2 should be enough to convince anybody that there s more to writing programs than finding the easiest sequence of characters to type. Inserting endl into an output stream does two things. First, it inserts a newline. That s hardly news. Second, it flushes the stream s buffer, thus forcing any pending output to be immediately written. From an efficiency point of view, this latter action is a cause for concern. There s a reason why streams are buffered in the first place: writing a whole bunch of characters to an output device (or reading a whole bunch of characters from an input device) is, on a per-character basis, much less expensive than is writing (or reading) the same number of characters one by one. Furthermore, many I/O operations can proceed perfectly acceptably even if the actual physical operations are buffered. For example, most programs don t much care exactly when the data destined for an output file appears in the file as long as it s there by the time the program exits. Buffering, therefore, is a way for the I/O system to improve the efficiency of a program without changing its behavior. That s why the I/O subsystems of virtually all programming languages employ buffering. Of course, sometimes you want to ensure that the data you insert into a stream is written right away. For example, error messages should typically not be buffered they should appear immediately. Here s something you might find in an ANSI C compiler: cerr << "Sorry, unlike K&R C, in ANSI C the" << "numeral 8 is not an octal digit.\n"; When you write to cerr, however, there s still no need to use endl, because the designers of the iostream library, realizing that error messages shouldn t be buffered, specified that cerr not buffer its output. So it doesn t. If you have a stream object of your own that you d like to go unbuffered, you can set it up so there s no need to manually flush the buffer each time you write to the stream. Configuring such a stream is a little tricky, however. You do it via the following far-from-intuitive machinations, in which I assume you wish to set up an unbuffered ofstream object, error- File, that corresponds to the output file errors.txt: // create an ofstream not associated with any file ofstream errorfile; // disable buffering for the ofstream errorfile.setbuf(0,0); // associate the ofstream with "errors.txt" errorfile.open("errors.txt"); From here on out, you can use errorfile just like any other ofstream object, and you can revel unreservedly in its unbuffered glory. As we ve seen, you don t need to use endl with cerr, but perhaps you need it with cout. After all, a read from cin is typically preceded by a prompt written to cout, and it would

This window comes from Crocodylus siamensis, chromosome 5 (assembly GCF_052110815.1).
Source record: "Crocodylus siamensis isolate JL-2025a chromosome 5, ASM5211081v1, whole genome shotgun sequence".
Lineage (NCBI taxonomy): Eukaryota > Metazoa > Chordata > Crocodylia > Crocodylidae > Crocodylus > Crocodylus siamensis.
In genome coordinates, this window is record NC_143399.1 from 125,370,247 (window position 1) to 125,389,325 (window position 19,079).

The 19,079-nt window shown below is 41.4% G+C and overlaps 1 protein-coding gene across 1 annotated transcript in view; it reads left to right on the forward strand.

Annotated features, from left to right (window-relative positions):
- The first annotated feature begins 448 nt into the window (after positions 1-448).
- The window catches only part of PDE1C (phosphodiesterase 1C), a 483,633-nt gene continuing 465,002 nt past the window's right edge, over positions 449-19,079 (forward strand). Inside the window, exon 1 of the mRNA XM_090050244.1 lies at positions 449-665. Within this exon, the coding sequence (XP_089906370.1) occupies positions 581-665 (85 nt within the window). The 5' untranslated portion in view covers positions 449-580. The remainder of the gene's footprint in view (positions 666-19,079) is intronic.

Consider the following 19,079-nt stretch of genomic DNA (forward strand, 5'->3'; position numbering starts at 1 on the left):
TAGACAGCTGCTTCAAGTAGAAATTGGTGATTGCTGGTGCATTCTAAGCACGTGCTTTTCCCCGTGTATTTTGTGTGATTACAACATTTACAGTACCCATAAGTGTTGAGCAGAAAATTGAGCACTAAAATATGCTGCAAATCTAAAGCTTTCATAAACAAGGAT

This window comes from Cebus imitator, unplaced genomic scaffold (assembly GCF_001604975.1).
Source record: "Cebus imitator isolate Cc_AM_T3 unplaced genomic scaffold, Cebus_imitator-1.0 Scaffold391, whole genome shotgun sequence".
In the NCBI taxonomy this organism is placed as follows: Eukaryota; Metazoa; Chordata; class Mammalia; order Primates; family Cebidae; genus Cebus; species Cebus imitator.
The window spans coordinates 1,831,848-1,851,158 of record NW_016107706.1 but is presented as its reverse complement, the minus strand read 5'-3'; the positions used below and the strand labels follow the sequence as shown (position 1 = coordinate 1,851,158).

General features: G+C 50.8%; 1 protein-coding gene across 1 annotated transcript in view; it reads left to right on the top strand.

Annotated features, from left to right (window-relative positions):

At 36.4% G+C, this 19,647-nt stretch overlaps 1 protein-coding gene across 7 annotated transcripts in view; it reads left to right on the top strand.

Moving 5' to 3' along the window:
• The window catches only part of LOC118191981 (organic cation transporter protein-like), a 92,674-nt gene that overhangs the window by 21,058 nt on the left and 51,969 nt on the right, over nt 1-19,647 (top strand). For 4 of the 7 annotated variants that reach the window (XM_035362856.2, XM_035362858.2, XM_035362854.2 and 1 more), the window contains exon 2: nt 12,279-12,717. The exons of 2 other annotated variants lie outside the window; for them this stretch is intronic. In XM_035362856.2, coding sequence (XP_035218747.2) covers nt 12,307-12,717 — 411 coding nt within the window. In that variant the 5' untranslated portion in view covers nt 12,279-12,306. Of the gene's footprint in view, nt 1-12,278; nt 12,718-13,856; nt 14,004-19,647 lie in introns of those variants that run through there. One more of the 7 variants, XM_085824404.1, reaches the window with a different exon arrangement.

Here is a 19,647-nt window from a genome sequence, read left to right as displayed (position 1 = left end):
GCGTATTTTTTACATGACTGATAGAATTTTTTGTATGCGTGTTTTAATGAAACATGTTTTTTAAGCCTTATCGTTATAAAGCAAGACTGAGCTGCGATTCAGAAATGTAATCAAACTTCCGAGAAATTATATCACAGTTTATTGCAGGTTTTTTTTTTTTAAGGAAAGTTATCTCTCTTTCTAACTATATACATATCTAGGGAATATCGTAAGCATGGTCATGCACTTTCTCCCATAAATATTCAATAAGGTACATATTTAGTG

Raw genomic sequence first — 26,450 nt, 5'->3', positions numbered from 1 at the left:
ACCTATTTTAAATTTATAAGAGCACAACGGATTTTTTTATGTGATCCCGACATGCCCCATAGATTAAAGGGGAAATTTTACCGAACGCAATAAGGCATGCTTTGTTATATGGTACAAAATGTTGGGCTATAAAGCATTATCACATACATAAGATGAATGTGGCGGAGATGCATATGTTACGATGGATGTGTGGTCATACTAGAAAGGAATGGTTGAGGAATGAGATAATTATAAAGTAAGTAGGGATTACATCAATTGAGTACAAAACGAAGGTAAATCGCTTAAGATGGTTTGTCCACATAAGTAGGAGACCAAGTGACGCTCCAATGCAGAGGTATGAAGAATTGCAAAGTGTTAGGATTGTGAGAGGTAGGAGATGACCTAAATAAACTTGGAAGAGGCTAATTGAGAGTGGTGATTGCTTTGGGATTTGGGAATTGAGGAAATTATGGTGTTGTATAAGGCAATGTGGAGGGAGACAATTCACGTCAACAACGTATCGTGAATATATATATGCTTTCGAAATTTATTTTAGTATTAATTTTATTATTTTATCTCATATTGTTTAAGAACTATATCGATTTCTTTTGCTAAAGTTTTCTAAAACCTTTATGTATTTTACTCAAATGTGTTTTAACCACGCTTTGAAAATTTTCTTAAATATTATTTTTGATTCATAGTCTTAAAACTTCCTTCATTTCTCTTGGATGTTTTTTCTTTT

3 be quite the pity if the read operation were attempted before the prompt had been displayed, wouldn t it? Not to worry. Those infamous iostream designers have beaten you to the punch once again. cin and cout are tied together such that any attempt to read from cin will automatically cause buffered output destined for cout to be flushed. Prompts written to cout will therefore always appear before reads from cin are initiated. Even if cin and cout didn t coordinate their activities, using endl to terminate a prompt would produce ugly output, because the newline component of endl would force the user to type the desired input on the line after the prompt. It s usually much more professional-looking to have them type the requested input on the same line as the prompt like this: string name; cout << "Please enter your name: "; cin >> name; In this example, it s unfortunate that name has to be constructed before it can read the value it s supposed to initially hold, but we re required to have an existing String object before we can call operator>>, so we re stuck with this small inefficiency. C est la C++. You, too, can tie an input stream to an output stream, thus guaranteeing that the output stream is flushed before input is read. You do it using a function called tie. You invoke tie on an input stream and pass it a pointer to the output stream to which you want to tie it: ostream promptstream; istream inputstream; // always flush promptstream before reading from // inputstream inputstream.tie(&promptstream); Okay, you don t need endl to flush messages to error streams, you don t need it for prompts, and you don t want to use it as a simple shorthand for a newline. In fact, the only time you do want to use it is if you re writing to a buffered stream and you really, truly want to both insert a newline and force an immediate flushing of the stream s buffer. Such times are rare, and your uses of endl should be equally rare. And yet, it really is a pain to have to type \n each time you want to write a newline. If endl s out, what s in? One thing you might consider is a little judicious pollution of your global namespace. You might define a suitable constant character as follows: const char NL = \n ; Now you can enter a newline into an output stream as easily as you like, but you won t have to cripple your program s carefully crafted I/O buffering mechanism to do it: cout << "The value of x is " << x << NL; Hey! This is even shorter than endl only two characters! And if the pollution of the global scope offends you (it should),